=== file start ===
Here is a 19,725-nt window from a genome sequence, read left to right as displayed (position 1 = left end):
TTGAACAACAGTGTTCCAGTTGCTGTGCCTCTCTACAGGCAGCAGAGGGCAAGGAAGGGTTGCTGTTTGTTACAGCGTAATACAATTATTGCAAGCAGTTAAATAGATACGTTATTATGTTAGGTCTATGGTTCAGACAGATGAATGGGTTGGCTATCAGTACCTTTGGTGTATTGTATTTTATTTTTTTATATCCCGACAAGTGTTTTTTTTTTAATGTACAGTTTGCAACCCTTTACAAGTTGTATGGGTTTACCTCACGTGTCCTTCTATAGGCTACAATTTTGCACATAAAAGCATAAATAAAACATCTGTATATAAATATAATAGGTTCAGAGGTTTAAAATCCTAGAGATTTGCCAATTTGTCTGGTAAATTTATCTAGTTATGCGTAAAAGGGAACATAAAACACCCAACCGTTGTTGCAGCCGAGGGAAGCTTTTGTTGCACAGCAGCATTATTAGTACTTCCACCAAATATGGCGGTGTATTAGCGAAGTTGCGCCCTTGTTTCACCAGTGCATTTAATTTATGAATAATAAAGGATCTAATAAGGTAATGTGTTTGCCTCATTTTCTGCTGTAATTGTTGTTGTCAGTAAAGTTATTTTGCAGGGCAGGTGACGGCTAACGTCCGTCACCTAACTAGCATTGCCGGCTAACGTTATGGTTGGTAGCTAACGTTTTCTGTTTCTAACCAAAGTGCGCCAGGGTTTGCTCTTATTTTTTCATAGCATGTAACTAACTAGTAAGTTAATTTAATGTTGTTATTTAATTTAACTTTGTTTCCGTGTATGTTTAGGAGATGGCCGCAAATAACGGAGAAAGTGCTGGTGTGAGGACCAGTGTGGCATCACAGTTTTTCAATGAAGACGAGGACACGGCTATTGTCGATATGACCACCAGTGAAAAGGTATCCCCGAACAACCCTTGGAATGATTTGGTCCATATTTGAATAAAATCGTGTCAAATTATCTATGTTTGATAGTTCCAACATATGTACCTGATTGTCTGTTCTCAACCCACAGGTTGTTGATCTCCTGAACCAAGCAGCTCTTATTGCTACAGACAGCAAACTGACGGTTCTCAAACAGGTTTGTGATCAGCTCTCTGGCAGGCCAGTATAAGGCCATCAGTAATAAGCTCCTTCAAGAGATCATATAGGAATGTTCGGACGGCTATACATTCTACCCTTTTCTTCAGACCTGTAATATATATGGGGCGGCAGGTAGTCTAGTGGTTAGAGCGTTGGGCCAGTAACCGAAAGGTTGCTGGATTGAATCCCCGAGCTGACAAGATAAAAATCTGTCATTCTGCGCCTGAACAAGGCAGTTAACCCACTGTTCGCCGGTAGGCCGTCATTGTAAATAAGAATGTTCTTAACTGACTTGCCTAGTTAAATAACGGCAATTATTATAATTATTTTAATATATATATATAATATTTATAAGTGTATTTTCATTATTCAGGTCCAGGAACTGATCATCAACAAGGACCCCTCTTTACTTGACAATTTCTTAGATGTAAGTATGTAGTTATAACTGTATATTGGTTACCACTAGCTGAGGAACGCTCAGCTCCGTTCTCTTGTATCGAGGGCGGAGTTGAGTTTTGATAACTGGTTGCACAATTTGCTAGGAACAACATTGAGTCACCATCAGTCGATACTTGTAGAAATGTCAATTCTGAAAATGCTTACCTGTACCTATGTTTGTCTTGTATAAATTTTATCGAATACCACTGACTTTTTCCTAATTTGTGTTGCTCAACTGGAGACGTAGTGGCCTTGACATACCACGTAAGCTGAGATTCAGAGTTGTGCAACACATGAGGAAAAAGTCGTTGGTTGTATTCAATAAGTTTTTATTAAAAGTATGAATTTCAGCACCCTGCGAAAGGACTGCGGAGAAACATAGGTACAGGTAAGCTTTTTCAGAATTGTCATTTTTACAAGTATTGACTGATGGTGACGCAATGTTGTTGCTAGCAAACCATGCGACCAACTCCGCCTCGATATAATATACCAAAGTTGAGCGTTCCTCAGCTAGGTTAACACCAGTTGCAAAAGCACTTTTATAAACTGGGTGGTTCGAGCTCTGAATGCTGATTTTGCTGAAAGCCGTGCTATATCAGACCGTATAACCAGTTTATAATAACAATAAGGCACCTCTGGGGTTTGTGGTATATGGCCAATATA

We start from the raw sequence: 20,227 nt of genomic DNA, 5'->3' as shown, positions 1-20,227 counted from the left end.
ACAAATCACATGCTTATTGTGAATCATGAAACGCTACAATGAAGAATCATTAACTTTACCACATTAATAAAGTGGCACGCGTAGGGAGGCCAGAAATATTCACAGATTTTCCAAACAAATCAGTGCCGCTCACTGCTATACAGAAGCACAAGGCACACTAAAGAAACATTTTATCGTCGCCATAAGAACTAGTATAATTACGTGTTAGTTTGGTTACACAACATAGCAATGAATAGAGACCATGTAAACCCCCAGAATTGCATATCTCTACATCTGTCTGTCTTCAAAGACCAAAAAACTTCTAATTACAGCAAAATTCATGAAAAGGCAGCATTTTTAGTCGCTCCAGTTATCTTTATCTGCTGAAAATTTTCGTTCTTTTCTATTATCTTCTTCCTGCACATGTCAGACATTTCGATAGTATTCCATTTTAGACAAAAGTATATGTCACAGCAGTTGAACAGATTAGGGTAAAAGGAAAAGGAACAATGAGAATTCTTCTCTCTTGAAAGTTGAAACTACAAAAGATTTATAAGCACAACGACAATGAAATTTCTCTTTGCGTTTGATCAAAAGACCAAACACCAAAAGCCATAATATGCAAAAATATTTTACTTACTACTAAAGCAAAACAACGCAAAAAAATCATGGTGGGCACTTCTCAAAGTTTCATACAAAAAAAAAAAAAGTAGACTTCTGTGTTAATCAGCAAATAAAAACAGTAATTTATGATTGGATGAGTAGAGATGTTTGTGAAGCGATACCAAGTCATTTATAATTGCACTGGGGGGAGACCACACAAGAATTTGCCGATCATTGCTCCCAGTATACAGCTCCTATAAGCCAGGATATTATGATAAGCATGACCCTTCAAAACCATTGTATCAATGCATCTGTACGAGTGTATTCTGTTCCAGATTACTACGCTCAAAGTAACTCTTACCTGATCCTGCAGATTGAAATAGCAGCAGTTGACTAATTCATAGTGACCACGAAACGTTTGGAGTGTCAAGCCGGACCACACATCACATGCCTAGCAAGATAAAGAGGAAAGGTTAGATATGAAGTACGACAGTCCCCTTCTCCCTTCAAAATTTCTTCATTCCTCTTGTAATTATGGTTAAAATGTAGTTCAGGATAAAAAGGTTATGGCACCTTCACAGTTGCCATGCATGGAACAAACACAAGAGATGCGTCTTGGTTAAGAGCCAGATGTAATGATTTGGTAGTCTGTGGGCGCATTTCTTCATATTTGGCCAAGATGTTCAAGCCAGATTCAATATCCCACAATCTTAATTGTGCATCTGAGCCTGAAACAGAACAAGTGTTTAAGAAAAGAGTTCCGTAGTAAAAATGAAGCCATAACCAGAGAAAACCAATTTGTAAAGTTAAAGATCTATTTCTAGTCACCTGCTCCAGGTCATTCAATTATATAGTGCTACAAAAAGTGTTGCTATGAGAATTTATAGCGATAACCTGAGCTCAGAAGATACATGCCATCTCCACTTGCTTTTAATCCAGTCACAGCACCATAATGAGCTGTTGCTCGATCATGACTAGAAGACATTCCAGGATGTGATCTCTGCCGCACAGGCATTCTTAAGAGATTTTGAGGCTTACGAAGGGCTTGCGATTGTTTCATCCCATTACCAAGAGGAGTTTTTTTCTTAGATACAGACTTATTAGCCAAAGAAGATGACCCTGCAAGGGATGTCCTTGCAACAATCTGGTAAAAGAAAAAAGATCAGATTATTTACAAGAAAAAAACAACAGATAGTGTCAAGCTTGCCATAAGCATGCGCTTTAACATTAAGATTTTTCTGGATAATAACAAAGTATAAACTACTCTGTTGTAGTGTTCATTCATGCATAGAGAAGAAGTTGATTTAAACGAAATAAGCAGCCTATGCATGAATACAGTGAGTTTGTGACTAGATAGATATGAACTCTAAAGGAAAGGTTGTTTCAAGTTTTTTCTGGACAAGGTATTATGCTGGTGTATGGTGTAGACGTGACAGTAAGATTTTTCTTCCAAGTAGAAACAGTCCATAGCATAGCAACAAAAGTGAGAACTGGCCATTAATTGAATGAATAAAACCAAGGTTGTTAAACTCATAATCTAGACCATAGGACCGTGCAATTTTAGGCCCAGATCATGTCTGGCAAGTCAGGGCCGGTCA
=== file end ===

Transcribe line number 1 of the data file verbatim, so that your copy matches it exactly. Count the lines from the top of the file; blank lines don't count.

Here is a 19,725-nt window from a genome sequence, read left to right as displayed (position 1 = left end):